Speak Right Words Right Now
“To everything there is a season,” Solomon says, and this is the season for speaking the right words-- healing words. George Floyd spoke his last words, “I can’t breathe,” and was laid to rest. Now the rest of us must find and use our words in this season when the river of anti-racist rage rises and overflows into streets across the globe.
Remember when you were a child and you struggled with a big feeling and fists and feet went flying, trying to do the talking? And then your mother or your kindergarten teacher said, “Use your words.” And you learned that “Shut up” was not as nice as “Be quiet!” And that, “Stop it!” could give you immediate power and maybe relief.
Right words matter.
And they matter not only to Black lives right now, but to non-Black folks as well, to people of all hues who want to join the conversation, and especially for those who do not speak up or speak out because they think they don’t know the right words to say.
So what are the right words?
Not defensive words or words that deny wrongs—historical and current. Words such as, “there is no systemic racism.” Right away, you know that’s wrong. Facts and stats speak otherwise. Not words such as, “I’m not racist. I have a lot of Black friends.” Right away that defines the limits of your anti-racist world. Not cool bro.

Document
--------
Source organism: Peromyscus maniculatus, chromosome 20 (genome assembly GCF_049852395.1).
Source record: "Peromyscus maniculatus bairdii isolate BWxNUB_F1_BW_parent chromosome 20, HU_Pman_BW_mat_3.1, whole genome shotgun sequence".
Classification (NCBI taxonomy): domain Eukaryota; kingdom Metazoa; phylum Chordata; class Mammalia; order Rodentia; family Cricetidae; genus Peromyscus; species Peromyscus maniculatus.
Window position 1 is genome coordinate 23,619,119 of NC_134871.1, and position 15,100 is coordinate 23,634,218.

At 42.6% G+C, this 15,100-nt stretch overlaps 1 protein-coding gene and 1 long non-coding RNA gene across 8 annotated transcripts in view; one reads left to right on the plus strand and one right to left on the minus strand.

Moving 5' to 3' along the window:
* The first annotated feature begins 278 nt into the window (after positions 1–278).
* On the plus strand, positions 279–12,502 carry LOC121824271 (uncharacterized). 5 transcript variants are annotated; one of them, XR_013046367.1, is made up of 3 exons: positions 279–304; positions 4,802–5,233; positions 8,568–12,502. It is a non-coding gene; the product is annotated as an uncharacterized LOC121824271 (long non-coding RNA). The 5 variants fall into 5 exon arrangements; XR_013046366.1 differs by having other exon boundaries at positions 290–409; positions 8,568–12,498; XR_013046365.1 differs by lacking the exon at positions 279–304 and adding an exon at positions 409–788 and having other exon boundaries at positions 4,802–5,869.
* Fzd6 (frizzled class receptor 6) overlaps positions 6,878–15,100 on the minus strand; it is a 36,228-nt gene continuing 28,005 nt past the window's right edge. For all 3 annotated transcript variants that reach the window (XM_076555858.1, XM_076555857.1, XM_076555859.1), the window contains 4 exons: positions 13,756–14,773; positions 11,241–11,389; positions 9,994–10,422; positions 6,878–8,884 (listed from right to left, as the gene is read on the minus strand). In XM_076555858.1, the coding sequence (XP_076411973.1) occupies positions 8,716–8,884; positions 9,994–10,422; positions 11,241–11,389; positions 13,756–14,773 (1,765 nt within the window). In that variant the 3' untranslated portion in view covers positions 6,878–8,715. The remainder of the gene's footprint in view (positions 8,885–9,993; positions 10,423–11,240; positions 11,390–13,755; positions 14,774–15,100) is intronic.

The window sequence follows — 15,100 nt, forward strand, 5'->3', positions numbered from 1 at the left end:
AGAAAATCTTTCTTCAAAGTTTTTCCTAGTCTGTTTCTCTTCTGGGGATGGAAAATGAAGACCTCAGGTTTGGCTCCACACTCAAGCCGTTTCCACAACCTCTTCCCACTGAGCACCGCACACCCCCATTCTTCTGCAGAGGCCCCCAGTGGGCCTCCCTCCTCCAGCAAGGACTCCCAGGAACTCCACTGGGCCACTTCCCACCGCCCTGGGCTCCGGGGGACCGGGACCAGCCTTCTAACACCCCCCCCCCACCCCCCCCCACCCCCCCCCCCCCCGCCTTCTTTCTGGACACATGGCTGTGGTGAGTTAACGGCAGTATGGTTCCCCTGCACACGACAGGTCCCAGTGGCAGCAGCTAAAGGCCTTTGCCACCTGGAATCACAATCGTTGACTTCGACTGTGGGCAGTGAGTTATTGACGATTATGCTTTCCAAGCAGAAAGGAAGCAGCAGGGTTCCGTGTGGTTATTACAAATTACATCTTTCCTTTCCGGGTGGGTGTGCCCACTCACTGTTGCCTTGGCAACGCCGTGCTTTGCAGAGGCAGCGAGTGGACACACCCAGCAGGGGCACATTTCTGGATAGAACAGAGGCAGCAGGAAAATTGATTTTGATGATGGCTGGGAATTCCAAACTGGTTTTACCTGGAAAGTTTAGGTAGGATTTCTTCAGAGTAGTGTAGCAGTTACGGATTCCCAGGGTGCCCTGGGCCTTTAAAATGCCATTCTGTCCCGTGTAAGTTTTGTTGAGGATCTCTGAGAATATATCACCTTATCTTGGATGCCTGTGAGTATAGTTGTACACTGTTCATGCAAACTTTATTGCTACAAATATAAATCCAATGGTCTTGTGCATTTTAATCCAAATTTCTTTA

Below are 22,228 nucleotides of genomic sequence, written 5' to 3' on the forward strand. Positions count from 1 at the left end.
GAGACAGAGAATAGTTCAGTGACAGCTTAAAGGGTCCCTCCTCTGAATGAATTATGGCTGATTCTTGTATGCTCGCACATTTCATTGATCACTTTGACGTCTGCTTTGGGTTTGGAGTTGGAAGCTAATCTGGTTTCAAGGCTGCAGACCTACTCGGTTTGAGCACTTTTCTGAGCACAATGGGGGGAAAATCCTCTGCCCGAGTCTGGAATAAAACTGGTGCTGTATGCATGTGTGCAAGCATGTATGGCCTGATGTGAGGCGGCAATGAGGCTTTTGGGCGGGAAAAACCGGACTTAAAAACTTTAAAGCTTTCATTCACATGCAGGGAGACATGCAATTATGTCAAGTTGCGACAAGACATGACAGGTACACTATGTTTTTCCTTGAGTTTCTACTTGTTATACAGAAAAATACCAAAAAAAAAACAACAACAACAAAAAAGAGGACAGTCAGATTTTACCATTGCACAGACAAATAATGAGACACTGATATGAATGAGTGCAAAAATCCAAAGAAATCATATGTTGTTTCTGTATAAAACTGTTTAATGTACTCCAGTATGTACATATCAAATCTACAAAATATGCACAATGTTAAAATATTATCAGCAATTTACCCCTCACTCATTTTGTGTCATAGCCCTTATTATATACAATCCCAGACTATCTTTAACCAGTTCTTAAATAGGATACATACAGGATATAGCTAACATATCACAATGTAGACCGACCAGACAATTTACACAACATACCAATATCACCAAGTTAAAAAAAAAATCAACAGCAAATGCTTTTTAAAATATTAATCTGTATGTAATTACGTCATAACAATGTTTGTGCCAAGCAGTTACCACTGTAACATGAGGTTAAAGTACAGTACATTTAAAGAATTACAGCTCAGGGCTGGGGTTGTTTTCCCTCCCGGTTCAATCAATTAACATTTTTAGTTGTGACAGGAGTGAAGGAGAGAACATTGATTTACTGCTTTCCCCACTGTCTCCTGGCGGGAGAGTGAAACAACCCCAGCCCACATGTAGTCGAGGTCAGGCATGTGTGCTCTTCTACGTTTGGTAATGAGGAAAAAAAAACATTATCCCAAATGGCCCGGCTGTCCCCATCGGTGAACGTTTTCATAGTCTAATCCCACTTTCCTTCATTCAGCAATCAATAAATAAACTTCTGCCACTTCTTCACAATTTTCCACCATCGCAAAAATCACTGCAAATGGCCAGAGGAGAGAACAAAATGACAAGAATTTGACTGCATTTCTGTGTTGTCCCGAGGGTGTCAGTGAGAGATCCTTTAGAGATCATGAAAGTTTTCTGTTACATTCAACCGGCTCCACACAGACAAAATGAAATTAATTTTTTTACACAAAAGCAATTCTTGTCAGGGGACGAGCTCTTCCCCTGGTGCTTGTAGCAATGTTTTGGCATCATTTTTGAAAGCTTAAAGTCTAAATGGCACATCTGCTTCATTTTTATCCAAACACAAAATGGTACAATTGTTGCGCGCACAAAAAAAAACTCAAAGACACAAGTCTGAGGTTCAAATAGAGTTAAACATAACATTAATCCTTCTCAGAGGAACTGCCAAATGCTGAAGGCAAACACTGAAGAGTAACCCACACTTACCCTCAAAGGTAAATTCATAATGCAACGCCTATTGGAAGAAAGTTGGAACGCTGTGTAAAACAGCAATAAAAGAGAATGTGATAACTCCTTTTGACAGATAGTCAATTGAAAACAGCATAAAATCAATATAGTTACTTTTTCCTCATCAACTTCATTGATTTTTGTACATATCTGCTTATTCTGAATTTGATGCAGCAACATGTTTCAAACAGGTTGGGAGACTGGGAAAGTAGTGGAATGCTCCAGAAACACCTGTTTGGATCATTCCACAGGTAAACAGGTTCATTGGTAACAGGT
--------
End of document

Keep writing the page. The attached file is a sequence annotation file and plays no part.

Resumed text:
Right words for this season are words that ask straight up about the hurting after seeing the knee on neck image: How are you feeling or processing right now?
Right words acknowledge wounds. I realize that the Black community endured and continues to endure racial injustice.
Right words accept responsibility for the speaker’s own anti-racist learning or unlearning. I must learn more about it or examine my white or light-skin privilege.
Right words offer reconciliation in the form of actions to take to move forward. From now on I will not make jokes about that. From now on our company commits to hiring and promoting more people of colour.
These are healing words, along with the every day simple parlance of, I’m so sorry, or I’m here for you. Speak them now. Silence is not golden in this season. Say something so we don’t give up on you. And if you say the wrong thing, hopefully someone will set you right. Gently.
And within the Black community, we need to speak with each other to help ourselves heal. We are mourning. So say it. Say it again. Say how you feel about four hundred years of deaths and discrimination. It’s trauma. Lament. Lift every voice even though we can’t sing together in this pandemic.
Poppies and daisies speak beauty in June; poinsettias shout out to us at Christmas. Now is the season to speak or write the right words.